From Steve Cox, Los Angeles California
Los Angeles. July 2000:
Desire to Play
Whether we play seriously or
for fun, whether we are young or old, one thing is constant: once
a Squash player always a Squash player. Our bones may be splinting
our muscles screaming for rest, our brains befuddled and functioning
on a limited basis. Whatever is ailing us we want to keep playing.
We will do so contrary to all odds and statistics.
So what can we do to: (a) give
us an edge, (b) keep our bodies functioning longer & stronger?
I don¹t know about any of you
out there but for us displaced colonials who live here in California,
a reputation for quirkiness and strangeness follows those of us
who live there. California is sports capital of the world and it
entices us to want to play squash, scuba dive, kayak, play golf
and surf all at once. Of course to do this we need inordinate amounts
of energy and unusual coordination: Something along the lines of
the more you put into your game
and life the more you get out.
is Yoga. Yoga comes in many forms and is taught at many levels.
Simply put, Yoga is a deceptively complex activity that trains your
body, muscles, and mind at the same time. It is a satisfying an
interesting activity which will at the same time enhance your squash
game meteorically - no matter your level.
I get from Yoga
I have been doing "Power
Yoga" four to five times a week, at least an hour a day, for
two years now. I have kept it up because I feel it has added to
my squash game as well as other activities incrementally. It has
fulfilled a sports player's need to stretch which increases with
age (I am 43 years old and feel as fit as I was at 18). It has increased
and balanced the strength throughout my body and brought it into
more balanced muscle tone.
It has increased flexiblilty
multifold and consequently allows me to stretch further on court
and with strength, return shots that might have been considered
impossible for me two years ago. It has also - and this is something
of intrinsic value in any fast paced sport - enabled me to slow
the game down. What I mean is that somehow I am able to anticipate,
and prepare shots that were once more hurried and less skillful.
In short my vision, physically and mentally, is enhanced.
So what about the breathing aspect of squash? We don¹t
seem to either teach or be taught about it, yet is so intrinsically
important to success in the game. Well we all know what its like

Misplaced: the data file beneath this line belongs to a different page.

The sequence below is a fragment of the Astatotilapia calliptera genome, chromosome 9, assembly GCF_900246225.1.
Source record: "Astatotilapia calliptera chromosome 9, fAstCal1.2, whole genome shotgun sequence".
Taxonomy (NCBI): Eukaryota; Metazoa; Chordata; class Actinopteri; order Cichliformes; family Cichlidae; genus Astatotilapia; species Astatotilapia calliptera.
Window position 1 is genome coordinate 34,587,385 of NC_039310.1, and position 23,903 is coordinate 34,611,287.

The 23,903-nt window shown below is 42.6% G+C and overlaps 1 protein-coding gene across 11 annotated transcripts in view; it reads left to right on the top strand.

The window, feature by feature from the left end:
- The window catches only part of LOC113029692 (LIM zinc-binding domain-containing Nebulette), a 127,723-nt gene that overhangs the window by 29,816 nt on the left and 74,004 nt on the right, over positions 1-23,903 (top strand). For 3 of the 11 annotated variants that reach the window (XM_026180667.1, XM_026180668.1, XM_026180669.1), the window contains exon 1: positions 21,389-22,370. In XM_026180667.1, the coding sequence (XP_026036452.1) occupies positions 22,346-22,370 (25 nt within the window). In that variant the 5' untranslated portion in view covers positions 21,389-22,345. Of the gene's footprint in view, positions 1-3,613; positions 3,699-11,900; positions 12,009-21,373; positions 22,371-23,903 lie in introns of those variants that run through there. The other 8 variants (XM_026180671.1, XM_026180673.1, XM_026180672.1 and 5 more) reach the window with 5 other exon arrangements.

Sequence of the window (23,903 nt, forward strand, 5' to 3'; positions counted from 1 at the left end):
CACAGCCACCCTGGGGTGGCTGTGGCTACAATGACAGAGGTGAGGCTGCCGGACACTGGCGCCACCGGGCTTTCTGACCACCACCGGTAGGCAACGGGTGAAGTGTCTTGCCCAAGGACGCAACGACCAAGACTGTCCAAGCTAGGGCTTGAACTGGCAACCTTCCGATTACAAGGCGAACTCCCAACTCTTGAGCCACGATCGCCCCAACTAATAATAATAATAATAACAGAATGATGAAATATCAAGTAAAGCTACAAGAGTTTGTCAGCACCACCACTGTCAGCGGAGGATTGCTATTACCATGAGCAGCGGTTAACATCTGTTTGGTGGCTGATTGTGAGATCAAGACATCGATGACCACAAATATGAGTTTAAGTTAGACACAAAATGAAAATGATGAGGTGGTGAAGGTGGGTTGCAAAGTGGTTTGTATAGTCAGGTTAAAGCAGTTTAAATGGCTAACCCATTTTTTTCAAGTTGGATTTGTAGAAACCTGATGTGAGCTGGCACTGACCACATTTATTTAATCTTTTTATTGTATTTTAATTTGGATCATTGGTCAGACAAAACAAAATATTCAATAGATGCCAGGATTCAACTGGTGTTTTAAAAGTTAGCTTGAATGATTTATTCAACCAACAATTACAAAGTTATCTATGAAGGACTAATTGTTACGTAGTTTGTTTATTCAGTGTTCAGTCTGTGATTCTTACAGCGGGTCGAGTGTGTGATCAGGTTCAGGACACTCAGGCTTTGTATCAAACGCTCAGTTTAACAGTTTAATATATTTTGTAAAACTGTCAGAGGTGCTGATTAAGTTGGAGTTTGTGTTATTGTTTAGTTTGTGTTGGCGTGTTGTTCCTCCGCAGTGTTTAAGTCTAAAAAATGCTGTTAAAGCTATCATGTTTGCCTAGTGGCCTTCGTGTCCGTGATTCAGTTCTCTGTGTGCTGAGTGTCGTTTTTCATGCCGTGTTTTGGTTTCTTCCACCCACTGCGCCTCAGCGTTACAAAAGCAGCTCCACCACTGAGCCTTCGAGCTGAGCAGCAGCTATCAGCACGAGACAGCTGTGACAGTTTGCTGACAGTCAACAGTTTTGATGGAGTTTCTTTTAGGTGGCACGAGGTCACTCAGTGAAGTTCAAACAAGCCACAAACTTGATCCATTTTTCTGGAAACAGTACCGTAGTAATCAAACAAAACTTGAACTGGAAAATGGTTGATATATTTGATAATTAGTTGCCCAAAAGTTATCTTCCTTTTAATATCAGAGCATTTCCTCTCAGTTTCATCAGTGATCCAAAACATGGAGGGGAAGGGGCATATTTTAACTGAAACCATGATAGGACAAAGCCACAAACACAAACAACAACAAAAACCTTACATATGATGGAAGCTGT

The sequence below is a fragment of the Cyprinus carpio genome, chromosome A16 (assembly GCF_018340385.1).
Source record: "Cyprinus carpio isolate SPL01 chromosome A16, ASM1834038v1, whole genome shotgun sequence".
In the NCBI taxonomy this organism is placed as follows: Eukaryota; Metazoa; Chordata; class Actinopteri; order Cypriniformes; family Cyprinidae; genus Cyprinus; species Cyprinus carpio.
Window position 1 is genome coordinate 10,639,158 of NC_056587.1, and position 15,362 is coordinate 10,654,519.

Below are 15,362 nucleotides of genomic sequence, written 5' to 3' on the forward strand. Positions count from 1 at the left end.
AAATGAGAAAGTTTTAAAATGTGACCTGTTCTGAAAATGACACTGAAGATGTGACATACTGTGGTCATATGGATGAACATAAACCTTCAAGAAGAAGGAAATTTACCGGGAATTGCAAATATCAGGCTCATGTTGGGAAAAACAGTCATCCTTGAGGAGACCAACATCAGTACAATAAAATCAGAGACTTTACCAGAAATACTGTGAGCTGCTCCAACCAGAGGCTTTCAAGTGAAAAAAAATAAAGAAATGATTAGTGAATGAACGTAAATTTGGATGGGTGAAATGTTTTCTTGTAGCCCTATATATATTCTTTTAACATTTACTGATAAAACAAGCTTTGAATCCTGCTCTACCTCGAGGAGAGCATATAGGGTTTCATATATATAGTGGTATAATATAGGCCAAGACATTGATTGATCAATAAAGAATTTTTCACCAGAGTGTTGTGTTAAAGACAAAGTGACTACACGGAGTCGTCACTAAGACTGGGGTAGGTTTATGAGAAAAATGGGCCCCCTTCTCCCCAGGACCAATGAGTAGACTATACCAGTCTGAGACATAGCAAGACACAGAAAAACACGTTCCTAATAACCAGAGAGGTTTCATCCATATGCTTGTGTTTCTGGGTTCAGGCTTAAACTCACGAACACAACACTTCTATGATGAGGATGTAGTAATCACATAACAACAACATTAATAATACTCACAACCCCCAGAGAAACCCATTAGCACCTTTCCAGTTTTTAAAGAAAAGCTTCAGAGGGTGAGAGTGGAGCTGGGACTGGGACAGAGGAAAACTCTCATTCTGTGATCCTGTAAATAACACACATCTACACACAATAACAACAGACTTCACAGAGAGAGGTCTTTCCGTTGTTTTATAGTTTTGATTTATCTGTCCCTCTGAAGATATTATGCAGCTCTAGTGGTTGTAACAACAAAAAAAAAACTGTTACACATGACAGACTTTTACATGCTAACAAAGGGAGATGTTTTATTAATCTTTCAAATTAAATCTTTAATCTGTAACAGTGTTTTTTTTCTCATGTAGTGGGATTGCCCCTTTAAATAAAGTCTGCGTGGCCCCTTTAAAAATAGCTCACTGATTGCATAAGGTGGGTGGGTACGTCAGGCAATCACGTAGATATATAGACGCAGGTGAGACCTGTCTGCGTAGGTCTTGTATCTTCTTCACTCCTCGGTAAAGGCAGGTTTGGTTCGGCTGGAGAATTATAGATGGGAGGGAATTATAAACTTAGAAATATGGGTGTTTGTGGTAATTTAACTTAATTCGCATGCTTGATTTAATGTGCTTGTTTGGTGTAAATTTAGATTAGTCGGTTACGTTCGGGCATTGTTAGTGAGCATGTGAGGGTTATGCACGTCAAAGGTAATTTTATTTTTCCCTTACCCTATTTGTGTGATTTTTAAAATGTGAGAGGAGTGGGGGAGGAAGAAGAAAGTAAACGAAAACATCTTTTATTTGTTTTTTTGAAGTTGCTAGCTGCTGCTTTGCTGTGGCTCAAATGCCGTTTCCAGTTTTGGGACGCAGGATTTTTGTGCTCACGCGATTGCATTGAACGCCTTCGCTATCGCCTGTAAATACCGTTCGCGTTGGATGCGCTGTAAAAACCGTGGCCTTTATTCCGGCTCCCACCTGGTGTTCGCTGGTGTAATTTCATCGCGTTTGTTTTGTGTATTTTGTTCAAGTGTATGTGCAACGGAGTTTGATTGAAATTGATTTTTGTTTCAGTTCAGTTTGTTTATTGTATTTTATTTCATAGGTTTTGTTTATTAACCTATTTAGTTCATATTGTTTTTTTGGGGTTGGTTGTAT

to feel our lungs heaving and screaming for a few more second of
So get doing some Yoga and holding
some of the positions that you are taught in class, learn about
breath control and you will be amazed at the unfathomable difference
in all your activities on and off the court.
Yoga does not exhaust you it
rejuvenates you (Well you will know about it for a while and rest
accordingly). You may find that you don¹t need to sleep so much
anymore after making Yoga a habit, you will also likely find more
mental energy for your normal daily life. You may even find that
you focus better on every aspect of your lives as well.
Of course it is widely documented
that the mediative activity within Yoga reduces stress which adds
to our daily abilities to cope with the onslaughts of life and those
determined opponents. As far as the benefits to specific aspects
of health, they are too many to list. Suffice it to say that in
my mind Yoga is a common sense approach to improving your health
and maintaining it as well as adding skill to many chosen sports
and mental activities.
So as a teaching pro I urge you to take a few classes
(don¹t watch videos and don¹t view Yoga as some unusual spiritual
endeavor), set yourself a goal to stick with it for a certain length
of time, thus creating the discipline of habit which will ultimately
allow you to do any series of the some 600+ available poses. Don¹t
judge yourself because what¹s hard today and feels impossible will
be actualized tomorrow with the practice that adds to your muscle
memory. I would also urge that you go to classes that are "Power
based" and strength oriented. Good luck and let us know here
at SquashTalk what changes you experience.
Stephen Cox can be reached by
email at email@example.com
[Explore Yoga at www.yogasite.com]